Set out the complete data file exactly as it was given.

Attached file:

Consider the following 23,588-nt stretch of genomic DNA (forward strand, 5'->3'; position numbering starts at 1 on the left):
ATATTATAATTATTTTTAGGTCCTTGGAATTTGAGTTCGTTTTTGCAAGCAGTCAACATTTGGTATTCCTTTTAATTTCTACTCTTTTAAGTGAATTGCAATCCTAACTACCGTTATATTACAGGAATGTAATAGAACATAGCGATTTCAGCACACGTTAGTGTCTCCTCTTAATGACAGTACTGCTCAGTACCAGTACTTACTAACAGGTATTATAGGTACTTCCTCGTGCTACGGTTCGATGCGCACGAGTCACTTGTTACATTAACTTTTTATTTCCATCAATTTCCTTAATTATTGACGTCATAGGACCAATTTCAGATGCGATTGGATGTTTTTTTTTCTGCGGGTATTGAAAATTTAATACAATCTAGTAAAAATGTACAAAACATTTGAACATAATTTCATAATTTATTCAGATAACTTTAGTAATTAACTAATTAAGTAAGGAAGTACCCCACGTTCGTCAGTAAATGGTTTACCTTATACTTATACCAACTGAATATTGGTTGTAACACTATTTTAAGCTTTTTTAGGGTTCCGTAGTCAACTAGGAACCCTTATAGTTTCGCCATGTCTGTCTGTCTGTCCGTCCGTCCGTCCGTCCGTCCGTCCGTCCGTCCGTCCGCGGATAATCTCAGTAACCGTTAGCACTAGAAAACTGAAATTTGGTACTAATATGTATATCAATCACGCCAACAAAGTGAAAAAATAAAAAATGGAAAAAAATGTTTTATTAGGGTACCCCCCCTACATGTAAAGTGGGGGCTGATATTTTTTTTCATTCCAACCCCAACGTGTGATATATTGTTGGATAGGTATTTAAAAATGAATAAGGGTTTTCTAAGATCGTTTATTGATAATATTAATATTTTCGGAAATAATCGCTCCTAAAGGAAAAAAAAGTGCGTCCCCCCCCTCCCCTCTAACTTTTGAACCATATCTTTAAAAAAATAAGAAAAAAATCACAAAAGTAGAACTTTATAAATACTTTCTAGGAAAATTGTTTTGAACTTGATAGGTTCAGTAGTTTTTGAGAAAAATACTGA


Consider the following 23,588-nt stretch of genomic DNA (forward strand, 5'->3'; position numbering starts at 1 on the left):
ATATTATAATTATTTTTAGGTCCTTGGAATTTGAGTTCGTTTTTGCAAGCAGTCAACATTTGGTATTCCTTTTAATTTCTACTCTTTTAAGTGAATTGCAATCCTAACTACCGTTATATTACAGGAATGTAATAGAACATAGCGATTTCAGCACACGTTAGTGTCTCCTCTTAATGACAGTACTGCTCAGTACCAGTACTTACTAACAGGTATTATAGGTACTTCCTCGTGCTACGGTTCGATGCGCACGAGTCACTTGTTACATTAACTTTTTATTTCCATCAATTTCCTTAATTATTGACGTCATAGGACCAATTTCAGATGCGATTGGATGTTTTTTTTTCTGCGGGTATTGAAAATTTAATACAATCTAGTAAAAATGTACAAAACATTTGAACATAATTTCATAATTTATTCAGATAACTTTAGTAATTAACTAATTAAGTAAGGAAGTACCCCACGTTCGTCAGTAAATGGTTTACCTTATACTTATACCAACTGAATATTGGTTGTAACACTATTTTAAGCTTTTTTAGGGTTCCGTAGTCAACTAGGAACCCTTATAGTTTCGCCATGTCTGTCTGTCTGTCCGTCCGTCCGTCCGTCCGTCCGTCCGTCCGTCCGTCCGCGGATAATCTCAGTAACCGTTAGCACTAGAAAACTGAAATTTGGTACTAATATGTATATCAATCACGCCAACAAAGTGAAAAAATAAAAAATGGAAAAAAATGTTTTATTAGGGTACCCCCCCTACATGTAAAGTGGGGGCTGATATTTTTTTTCATTCCAACCCCAACGTGTGATATATTGTTGGATAGGTATTTAAAAATGAATAAGGGTTTTCTAAGATCGTTTATTGATAATATTAATATTTTCGGAAATAATCGCTCCTAAAGGAAAAAAAAGTGCGTCCCCCCCCTCCCCTCTAACTTTTGAACCATATCTTTAAAAAAATAAGAAAAAAATCACAAAAGTAGAACTTTATAAATACTTTCTAGGAAAATTGTTTTGAACTTGATAGGTTCAGTAGTTTTTGAGAAAAATACTGA